As the women are restricted to a certain space any outing requires notification and scrutiny by correctional service officers. Aunty Pat knows the system’s pitfalls and the dire consequences it can bring. “If there is any discrepancy the Department of Correctional Service will send people, usually the police, to investigate and report, often resulting in the issuing of a warrant for a return to jail.”


Salt ‘n’ Pepper is their lifeline, filling the gaps left by the official channels. “We visit them, we encourage them and we follow up on those things that aboriginal services in the prison can’t do,” she explains. Their role extends to searching for accommodation, connecting with family members willing to offer a place for Home Detention and assisting in securing essentials for their eventual resettlement.


What sets Salt ‘n’ Pepper apart is its availability for women who often find themselves alone and struggling through the darkest hours of their lives. “They need someone 24/7 who cares for them,” Aunty Pat emphasises. “Some days I could be home, and somebody rings and says, ‘Aunty Pat, I am in this trouble. Could you come and get me?’ And that’s what I do.”


Cultural connection is another cornerstone of the work Salt ‘n’ Pepper undertakes. Indigenous women face unique challenges often struggling with addiction and broken family ties. “The families find it very hard to be encouraging and supporting,” Aunty Pat explains. “It’s not like the families are not there for them. It’s just that the families are tired. So, we encourage our women.”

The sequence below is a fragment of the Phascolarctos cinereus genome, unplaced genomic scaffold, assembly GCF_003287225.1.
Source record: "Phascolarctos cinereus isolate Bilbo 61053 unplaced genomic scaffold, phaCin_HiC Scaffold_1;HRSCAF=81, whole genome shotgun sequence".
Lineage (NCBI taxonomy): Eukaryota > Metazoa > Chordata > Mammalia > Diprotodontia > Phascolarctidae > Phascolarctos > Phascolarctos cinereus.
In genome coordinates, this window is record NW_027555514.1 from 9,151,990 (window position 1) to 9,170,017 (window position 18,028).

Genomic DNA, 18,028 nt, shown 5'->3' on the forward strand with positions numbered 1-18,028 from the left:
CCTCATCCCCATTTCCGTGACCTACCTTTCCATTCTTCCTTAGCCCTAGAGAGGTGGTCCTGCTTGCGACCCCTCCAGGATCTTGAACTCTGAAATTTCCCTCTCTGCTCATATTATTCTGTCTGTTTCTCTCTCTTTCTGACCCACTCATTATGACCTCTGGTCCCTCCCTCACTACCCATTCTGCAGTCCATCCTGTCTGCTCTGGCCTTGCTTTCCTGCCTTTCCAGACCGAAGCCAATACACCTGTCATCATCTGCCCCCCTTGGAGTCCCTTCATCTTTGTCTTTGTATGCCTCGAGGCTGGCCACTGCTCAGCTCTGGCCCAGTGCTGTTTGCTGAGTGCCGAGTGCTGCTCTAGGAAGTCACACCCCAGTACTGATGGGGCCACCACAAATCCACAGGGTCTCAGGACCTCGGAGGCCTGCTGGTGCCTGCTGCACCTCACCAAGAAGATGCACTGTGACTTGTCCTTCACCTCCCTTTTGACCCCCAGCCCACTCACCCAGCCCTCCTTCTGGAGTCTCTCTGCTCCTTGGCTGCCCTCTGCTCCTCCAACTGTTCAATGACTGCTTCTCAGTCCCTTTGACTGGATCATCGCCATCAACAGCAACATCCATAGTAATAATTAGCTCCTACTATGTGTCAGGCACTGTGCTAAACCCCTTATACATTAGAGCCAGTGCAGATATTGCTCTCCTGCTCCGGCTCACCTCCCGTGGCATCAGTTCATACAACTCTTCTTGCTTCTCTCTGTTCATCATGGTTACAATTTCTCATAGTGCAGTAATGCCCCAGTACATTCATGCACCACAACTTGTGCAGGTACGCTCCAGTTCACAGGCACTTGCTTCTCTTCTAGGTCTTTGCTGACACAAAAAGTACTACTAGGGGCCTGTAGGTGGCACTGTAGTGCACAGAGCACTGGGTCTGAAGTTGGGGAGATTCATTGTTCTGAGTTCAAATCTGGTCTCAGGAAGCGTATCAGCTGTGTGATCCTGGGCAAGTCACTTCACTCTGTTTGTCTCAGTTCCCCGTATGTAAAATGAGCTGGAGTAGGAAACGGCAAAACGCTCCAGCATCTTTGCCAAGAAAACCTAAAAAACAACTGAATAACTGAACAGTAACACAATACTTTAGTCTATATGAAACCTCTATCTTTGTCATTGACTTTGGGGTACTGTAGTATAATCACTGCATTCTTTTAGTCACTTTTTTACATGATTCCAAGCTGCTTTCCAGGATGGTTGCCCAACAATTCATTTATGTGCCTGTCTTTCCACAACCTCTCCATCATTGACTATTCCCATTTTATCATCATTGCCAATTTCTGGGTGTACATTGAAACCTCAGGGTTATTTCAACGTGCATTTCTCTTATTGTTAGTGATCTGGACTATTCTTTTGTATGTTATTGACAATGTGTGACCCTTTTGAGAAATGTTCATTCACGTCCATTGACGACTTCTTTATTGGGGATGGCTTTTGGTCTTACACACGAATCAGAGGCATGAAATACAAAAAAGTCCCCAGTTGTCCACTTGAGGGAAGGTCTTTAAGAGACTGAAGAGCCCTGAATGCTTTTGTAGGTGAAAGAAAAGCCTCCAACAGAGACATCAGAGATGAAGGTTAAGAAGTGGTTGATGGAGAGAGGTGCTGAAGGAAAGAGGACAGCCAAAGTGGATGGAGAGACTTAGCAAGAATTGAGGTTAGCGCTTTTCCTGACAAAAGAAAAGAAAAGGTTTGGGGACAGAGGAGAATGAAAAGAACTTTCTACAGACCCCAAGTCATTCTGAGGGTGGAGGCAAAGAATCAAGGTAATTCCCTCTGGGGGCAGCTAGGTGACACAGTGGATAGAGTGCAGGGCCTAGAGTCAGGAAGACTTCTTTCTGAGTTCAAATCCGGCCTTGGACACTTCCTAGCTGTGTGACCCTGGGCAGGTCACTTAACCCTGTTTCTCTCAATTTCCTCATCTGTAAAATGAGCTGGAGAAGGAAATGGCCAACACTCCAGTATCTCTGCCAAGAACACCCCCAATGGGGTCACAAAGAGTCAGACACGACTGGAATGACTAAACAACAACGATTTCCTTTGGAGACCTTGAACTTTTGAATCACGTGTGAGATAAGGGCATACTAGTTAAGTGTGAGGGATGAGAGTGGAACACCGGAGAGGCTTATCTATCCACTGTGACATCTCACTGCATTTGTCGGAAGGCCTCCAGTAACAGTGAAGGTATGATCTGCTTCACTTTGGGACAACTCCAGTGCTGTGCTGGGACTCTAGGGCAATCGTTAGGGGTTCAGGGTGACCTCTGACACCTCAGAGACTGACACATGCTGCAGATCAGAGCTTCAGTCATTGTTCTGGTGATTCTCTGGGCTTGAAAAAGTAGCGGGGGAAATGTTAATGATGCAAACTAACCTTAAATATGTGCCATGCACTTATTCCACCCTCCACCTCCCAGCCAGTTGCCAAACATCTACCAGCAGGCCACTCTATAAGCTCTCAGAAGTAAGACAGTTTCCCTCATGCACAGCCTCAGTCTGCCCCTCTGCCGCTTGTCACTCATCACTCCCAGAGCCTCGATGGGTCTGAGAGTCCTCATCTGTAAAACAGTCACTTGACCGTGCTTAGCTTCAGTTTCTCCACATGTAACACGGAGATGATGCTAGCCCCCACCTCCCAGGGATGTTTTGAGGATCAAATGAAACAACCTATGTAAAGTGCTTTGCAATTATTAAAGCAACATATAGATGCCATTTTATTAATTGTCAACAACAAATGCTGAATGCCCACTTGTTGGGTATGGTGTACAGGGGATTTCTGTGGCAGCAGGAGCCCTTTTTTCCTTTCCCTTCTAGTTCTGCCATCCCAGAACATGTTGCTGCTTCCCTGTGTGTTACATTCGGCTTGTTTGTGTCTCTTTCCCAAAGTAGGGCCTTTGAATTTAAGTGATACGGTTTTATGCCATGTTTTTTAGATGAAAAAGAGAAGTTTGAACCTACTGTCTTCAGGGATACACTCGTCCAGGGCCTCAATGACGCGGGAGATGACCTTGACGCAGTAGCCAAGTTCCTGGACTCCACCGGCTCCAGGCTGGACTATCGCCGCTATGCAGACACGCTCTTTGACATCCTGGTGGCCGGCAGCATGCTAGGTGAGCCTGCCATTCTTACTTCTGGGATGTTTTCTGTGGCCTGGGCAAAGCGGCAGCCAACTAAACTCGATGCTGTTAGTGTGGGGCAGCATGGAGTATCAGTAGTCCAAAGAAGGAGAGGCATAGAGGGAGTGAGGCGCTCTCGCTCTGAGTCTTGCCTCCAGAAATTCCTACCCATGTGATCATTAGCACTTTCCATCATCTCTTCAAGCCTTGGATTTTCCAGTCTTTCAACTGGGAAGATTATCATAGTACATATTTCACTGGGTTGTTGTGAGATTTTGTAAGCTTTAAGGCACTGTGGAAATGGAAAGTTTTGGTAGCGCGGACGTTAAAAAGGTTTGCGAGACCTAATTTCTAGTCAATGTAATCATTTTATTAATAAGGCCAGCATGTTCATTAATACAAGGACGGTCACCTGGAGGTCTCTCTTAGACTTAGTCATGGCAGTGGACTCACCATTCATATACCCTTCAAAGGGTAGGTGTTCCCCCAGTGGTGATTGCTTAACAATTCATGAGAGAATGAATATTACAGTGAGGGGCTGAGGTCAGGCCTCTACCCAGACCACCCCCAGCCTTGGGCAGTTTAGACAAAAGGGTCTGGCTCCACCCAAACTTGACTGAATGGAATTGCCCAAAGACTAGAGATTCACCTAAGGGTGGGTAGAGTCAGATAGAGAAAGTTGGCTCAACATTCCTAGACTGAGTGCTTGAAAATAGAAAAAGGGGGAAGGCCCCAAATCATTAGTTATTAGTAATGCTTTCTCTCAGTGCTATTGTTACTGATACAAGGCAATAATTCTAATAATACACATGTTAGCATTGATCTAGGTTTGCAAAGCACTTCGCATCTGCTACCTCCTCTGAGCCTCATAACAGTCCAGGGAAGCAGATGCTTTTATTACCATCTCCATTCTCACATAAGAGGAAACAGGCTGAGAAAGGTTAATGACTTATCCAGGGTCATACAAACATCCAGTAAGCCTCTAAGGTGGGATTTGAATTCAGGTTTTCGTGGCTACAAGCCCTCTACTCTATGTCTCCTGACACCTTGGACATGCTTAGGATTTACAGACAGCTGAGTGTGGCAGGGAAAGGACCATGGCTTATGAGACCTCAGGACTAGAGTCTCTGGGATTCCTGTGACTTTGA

Aunty Pat’s passion and dedication shine through her words: “Even if they’ve been in and out of jail for about 20 or 25 years, it doesn’t matter to me. We will always be there to help them as long as we can.”


This program’s impact is immeasurable and Mercy Works’ contribution has been instrumental in sustaining its operations. Salt ‘n’ Pepper has touched the lives of hundreds, if not thousands of indigenous women in need.


Aunty Pat’s vision is clear: “Seeing people grow and allowing them the freedom to do that.” She believes in empowering those she helps not just providing temporary assistance but giving them the strength and support they need to stand on their own feet.


Margie, Aunty Pat’s co-founder, has been an invaluable ally. Their partnership, fondly represented by the program’s name Salt ‘n’ Pepper, is a testament to unity transcending cultural boundaries. Margie’s unwavering support has made a significant difference.


Yet, Aunty Pat remains acutely aware of the ongoing battle against racism insisting “If we are going to heal this country, the first thing we need to get rid of is that racism.” Her tireless efforts alongside the Salt ‘n’ Pepper program, symbolise a crucial step toward healing and hope, bridging the divide to build a brighter future for indigenous women.



* Not her real name.